By Hillel Aron
By Joseph Tsidulko
By Patrick Range McDonald
By David Futch
By Hillel Aron
By Dennis Romero
By Jill Stewart
By Dennis Romero
In a couple of Daily Newsarticles about Belmont or Playa Vista, the paper defined Endres as the "lead investigator" into the Fairfax blast. Other Belmont activists also have identified him as such, though he did not make that claim in recent interviews with the Weekly.
"I wish we had a lead investigator," said Joseph Cobarrubias, who was, at the time, the city’s chief engineering geologist and the primary author of the 1985 city task-force report on the Ross Dress For Less explosion. "I could have used a lot of help. I never laid eyes on the man." Cobarrubias later chaired the second and final task force that examined Fairfax’s methane issues. He added of Endres: "He never submitted reports to the city. I never heard of the guy before his testimony" to the Belmont Commission, which reviewed the project in 1999.
Regarding the Fairfax incident, the methane task forces were not able to reach a definitive conclusion about what caused the explosion.
But then as now, Endres had strong opinions. As for Belmont, could anything have salvaged that project? the Weekly asked. Endres could think of no economical solution. Building a safe Belmont, he says, would have required placing the school and its playgrounds on top of giant concrete stilts.KAYE H. KILBURN
Kaye Kilburn is a man on a mission. His crusade is to do battle with hydrogen sulfide (H2S), a deadly toxin, the study of which has consumed a substantial portion of his academic career. As a USC professor with valid academic credentials, Kilburn has the ultimate trump card when it comes to the Belmont Learning Complex. The presence of hydrogen sulfide in the soil, he says, makes the place a death trap.
This assessment has made Kilburn, along with environmental activist Bernard Endres, the twin Belmont killers, who together have lent academic authority to those opposing the project. Kilburn’s views, however, taken to their logical conclusion, would apply well beyond Belmont. It could easily follow that much of Los Angeles is an apocalypse waiting to happen.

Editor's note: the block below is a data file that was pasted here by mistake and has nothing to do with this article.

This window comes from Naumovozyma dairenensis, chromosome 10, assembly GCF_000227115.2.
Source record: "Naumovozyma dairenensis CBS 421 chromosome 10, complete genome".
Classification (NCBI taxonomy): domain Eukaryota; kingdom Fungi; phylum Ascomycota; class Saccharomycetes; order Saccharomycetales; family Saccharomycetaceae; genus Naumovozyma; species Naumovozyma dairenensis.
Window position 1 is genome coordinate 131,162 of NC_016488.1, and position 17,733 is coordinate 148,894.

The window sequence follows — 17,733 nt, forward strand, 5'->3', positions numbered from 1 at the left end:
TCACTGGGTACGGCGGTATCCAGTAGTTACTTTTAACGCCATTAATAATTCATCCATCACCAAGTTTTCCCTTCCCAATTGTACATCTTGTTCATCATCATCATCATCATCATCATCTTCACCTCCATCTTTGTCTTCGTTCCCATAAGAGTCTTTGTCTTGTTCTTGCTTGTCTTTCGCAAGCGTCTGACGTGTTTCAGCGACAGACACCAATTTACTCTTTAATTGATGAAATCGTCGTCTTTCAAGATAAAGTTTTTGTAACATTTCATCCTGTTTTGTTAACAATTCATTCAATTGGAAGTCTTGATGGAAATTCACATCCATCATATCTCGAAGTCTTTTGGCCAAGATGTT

Without question, hydrogen sulfide, known for its distinctive rotten-egg odor, is bad news. The consequences of breathing substantial doses include headaches, eye irritation, pulmonary damage and, in concentrations heavy enough, neural damage or death.
As with other academic debates, however, the field of hydrogen sulfide research is a continuum. At one end are the voices who minimize the harm of hydrogen sulfide – the same breed perhaps who once thought that lead was OK in drinking water. At the far, far otherend of the continuum is the 69-year-old Kilburn.
The mainstream view holds that nothing conclusive is known about the long-term effects of minute, chronic exposure to hydrogen sulfide. Not so, says Kilburn: "Hydrogen sulfide probably kills brain cells at first pass."
Kilburn has taught at various medical schools, including Duke University, since he graduated from the University of Utah’s School of Medicine in 1954, and has been a professor at USC since 1980. He has authored several studies on hydrogen sulfide’s neural effects. Even minute exposure over a month impacts the brain, he says, wiping out memory and the ability to concentrate.
Kilburn sets the potential danger level at one-tenth of a part per million (that is, if you divide the air into 1 million parts, one-tenth of 1 part would be hydrogen sulfide). At that concentration, alarms should sound and people should run away upwind, he testified in 1999 before the Belmont Commission, which was assembled to review the Belmont project.
Kilburn’s danger threshold cannot be cavalierly dismissed, because government agencies typically set exposure-limit levels for adults, not children — whose developing bodies are more sensitive to toxins. And health standards generally become more exacting over time. Thus, the "acceptable" level of lead in water has consistently gotten smaller and smaller.
Kilburn says preventing hydrogen sulfide from rising to the surface at Belmont is impossible. Any viewpoint to the contrary "is about as ridiculous a belief as in the tooth fairy…Impervious layers are not. Gases, particularly hydrogen sulfide, go through concrete."
Hydrogen sulfide research, he adds, needs to be revolutionized. "It’s just like Einstein had to ferret out all the people who believed that there was no connection between mass and energy," he says. "Now we’ve got another field that’s well on it’s way to being revolutionized."
"I know people object," he concedes, but "the truth is the truth. It doesn’t take repetition to know what the truth is. You have a mechanism. You have 150 years of killing people from hydrogen sulfide overdose."
In interviews, Kilburn gamely tried to apply his theories consistently. Subways in Los Angeles, he acknowledges, might also be deadly because the tunnels pass through pockets of hydrogen sulfide and because, following his Belmont logic, safety systems don’t work. Then there are the eight public schools built on or near the same oil field as Belmont. It would also follow that these schools should be evacuated as well as hundreds of homes and business also on the 800-acre oil field. And portions of the Wilshire District have concentrations of hydrogen sulfide comparable to Belmont, according to a study completed for the Metropolitan Transportation Authority.